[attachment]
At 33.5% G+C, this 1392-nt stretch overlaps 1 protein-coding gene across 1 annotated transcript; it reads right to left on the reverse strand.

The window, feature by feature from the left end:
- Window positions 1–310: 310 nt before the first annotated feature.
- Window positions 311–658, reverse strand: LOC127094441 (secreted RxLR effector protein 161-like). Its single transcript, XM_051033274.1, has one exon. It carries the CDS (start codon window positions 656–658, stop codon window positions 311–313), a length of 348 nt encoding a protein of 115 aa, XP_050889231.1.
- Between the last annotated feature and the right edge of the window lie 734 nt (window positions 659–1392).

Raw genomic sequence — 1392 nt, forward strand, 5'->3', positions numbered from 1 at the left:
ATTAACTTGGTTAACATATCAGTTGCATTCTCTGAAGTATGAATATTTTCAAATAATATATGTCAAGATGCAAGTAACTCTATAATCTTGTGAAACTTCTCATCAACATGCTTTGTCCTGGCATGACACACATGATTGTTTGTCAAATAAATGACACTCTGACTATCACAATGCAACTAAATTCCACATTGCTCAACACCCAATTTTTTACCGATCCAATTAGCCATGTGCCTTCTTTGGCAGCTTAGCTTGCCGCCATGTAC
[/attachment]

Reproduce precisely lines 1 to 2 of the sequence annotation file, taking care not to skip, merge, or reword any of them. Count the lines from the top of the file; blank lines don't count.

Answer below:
At 33.5% G+C, this 1392-nt stretch overlaps 1 protein-coding gene across 1 annotated transcript; it reads right to left on the reverse strand.

The window, feature by feature from the left end: